Rebuilding community highlighted in reading project

By Teri Vance

When selecting a book to highlight this year’s theme for National Library Week, “Libraries = Strong Communities,” it may not seem fitting to pick one about the collapse of modern society.

But Amy Lauder, collection development manager for the Carson City Library, argues “Station Eleven” is the optimal choice.

“It’s a dystopian book, but it’s a hopeful book,” Lauder said. “It talks about rebuilding community with the help of arts and culture after a devastating pandemic disaster.”

The 2014 novel by Emily St. John Mandel is the subject of this year’s Capital City Reads, the Carson City Library’s annual city-wide book club.

Sponsored by the Friends of the Carson City Library, Capital City Reads encourages the entire community to read a common book then meet together for activities and discussion.

“Reading can be an isolated activity,” Lauder said. “Capital City Reads brings people together. It can be really fun and bring out new ideas as people discuss the book as a community.”

The book centers around Kirsten Raymonde, who, according to the publisher’s website, “moves between the settlements of the altered world with a small troupe of actors and musicians.

“They call themselves The Traveling Symphony, and they have dedicated themselves to keeping the remnants of art and humanity alive.”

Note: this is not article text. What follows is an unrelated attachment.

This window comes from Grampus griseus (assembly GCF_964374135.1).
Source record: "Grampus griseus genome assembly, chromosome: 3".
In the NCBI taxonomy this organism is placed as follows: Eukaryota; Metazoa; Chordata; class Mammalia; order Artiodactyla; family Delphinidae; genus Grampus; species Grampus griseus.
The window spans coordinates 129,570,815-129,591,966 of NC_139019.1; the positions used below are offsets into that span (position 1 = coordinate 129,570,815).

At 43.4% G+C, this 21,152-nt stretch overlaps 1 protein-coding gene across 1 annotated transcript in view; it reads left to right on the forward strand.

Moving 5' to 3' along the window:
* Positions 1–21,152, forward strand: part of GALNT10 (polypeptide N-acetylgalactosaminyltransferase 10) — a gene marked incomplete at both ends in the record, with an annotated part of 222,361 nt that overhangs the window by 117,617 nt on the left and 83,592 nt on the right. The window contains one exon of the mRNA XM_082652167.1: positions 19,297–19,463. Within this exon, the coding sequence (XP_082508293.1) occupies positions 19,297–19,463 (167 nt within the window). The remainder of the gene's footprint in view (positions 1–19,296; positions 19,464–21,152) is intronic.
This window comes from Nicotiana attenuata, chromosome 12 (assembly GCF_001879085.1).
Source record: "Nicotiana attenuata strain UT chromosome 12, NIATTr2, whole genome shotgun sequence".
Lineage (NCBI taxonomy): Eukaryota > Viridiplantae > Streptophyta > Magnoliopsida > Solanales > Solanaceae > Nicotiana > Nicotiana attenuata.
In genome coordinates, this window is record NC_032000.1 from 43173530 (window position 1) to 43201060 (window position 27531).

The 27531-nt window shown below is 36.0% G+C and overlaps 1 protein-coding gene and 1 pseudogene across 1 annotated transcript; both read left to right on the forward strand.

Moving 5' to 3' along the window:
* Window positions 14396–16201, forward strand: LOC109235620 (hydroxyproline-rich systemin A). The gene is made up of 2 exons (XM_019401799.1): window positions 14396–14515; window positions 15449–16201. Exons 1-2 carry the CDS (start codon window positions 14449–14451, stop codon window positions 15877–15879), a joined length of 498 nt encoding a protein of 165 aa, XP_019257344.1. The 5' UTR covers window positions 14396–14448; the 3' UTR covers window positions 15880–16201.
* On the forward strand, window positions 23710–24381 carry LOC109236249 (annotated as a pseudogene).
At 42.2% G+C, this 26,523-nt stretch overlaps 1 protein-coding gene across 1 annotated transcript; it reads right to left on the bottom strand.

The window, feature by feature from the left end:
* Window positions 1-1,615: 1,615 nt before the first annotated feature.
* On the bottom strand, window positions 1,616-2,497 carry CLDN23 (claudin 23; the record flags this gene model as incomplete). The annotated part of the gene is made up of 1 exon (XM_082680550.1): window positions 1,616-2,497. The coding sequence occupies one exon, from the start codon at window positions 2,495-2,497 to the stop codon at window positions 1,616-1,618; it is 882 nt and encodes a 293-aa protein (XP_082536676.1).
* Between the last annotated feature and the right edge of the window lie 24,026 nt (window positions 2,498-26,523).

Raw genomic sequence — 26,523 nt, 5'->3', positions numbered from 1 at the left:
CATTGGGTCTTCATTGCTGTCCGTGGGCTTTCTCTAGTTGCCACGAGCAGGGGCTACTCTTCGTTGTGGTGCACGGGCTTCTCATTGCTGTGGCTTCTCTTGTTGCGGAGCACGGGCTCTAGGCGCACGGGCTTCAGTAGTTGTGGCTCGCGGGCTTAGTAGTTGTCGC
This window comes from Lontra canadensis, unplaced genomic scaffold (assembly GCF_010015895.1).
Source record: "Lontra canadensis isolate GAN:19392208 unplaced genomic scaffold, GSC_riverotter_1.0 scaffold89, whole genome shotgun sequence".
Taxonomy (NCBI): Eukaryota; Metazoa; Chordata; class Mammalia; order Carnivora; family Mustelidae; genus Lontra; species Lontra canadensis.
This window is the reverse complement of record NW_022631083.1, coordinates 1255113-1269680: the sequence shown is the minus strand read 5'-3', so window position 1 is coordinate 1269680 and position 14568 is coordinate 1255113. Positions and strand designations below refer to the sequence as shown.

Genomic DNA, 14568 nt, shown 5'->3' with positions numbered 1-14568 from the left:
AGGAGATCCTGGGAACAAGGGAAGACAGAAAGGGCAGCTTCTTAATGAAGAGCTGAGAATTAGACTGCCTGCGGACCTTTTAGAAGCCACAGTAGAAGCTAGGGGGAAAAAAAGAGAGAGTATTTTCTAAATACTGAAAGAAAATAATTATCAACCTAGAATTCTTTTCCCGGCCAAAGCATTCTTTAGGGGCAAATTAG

A limited number of copies of the book in English and Spanish are available for free or to check out at the Carson City Library while supplies last.

“We encourage people to read the book and return it to the library or pass it along to someone else,” Lauder said.

Among the activities planned to celebrate Capital City Reads is an Art Night Out at 6 p.m. Tuesday and a Capital City Poetry Circle at 6 p.m. April 18.

“The poetry circle coincides with National Poetry Month,” Lauder explained. “People can come and just listen or they can share some of their own poetry, or read poetry they like.”

Participants can discuss what they learned and other ideas from “Station Eleven” during the Books & Brew Book Club at 5 p.m. April 20 in the Barrel Room of Alatte Coffee & Wine Bar, 507 N. Carson St.

The program will conclude with a movie night featuring “Rosencrantz & Guildenstern are Dead,” Tom Stoppard’s classic twist on Shakespeare’s “Hamlet,” at 5:45 p.m. April 24.

For a complete list of programs or to register, go to the calendar at

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